The Brewers already have plenty of bullpen arms to sort through, including several, like Marinez, Barnes and Knebel, who possess considerable velocity. They do, however, look likely to pursue a left-hander or two, perhaps on a minor league deal. The only healthy southpaw currently on their 40-man roster is Brent Suter, who has just 21 2/3 career innings of big-league experience and who’s mostly a starter anyway.
Whatever happens, the Brewers don’t appear likely to contend in 2017. There is, however, plenty of evidence that their rebuild is going well. They won 73 games last season, not a bad total for an organization mostly trying to address long-term goals. Their farm system is now much stronger than it was just a year and a half ago, when Baseball America rated it 19th-best in the game — thanks to a couple years of high draft picks and trades for young talent, the organization now has enviable prospect depth, and Arcia is just the first of what should be a long series of high-upside Brewers rookies. 2017 won’t be a pretty season for the Brewers, but there’s talent in Milwaukee, and more on the way.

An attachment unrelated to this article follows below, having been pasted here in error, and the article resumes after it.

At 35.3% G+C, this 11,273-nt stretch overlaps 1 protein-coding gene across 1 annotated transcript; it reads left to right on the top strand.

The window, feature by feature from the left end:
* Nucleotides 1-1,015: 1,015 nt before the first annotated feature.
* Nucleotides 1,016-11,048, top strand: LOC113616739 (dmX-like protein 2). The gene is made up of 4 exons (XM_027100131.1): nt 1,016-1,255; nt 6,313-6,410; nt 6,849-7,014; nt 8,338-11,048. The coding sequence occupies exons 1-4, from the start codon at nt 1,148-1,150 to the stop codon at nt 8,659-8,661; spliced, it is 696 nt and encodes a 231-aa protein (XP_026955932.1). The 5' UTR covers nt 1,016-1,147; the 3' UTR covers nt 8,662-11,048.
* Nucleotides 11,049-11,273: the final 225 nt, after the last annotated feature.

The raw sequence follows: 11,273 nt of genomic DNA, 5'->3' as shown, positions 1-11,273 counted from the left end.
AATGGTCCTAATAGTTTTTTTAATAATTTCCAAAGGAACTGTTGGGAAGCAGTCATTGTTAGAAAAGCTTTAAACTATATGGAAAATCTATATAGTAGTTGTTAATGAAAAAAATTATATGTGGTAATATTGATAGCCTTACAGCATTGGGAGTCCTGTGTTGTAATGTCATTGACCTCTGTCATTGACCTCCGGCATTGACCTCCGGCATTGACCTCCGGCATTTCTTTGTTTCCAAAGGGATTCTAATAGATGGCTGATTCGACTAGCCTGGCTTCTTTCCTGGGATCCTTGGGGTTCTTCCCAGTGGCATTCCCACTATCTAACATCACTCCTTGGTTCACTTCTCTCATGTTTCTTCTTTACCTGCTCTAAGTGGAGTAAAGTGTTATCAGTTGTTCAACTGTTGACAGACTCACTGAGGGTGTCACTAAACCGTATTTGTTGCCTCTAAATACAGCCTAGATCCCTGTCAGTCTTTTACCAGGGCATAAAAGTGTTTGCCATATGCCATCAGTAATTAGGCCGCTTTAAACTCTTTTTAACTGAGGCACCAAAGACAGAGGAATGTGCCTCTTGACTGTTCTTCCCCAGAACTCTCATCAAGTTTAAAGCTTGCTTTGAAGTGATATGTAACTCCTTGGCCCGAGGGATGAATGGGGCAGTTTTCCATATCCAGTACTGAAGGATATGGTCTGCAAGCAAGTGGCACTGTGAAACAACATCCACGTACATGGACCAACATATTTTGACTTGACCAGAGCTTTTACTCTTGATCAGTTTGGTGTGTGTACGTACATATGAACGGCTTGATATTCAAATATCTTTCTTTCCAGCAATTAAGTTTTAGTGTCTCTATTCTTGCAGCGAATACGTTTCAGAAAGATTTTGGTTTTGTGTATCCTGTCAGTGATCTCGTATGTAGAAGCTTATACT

Photo courtesy of USA Today Sports Images.
Here are the day’s minor moves from around the league…
- The Brewers announced that they’ve re-signed right-hander Stephen Kohlscheen to a minor league contract and invited him to Major League Spring Training. The 28-year-old spent the 2016 season with Milwaukee’s Double-A affiliate and logged a 2.54 ERA with strong rates of 12.1 K/9 and 3.0 BB/9 in 49 2/3 innings of work. The former Mariners farmhand found himself traded from Seattle to San Diego alongside Abraham Almonte back in July 2014 — a trade that netted the M’s outfielder Chris Denorfia. Kohlscheen latched on with the Brewers after being cut loose by the Padres last March, and he’ll look to build off this past season’s impressive work and force his way into a Brewers bullpen picture that lacks certainty following the trades of established relief arms Jeremy Jeffress and Will Smith.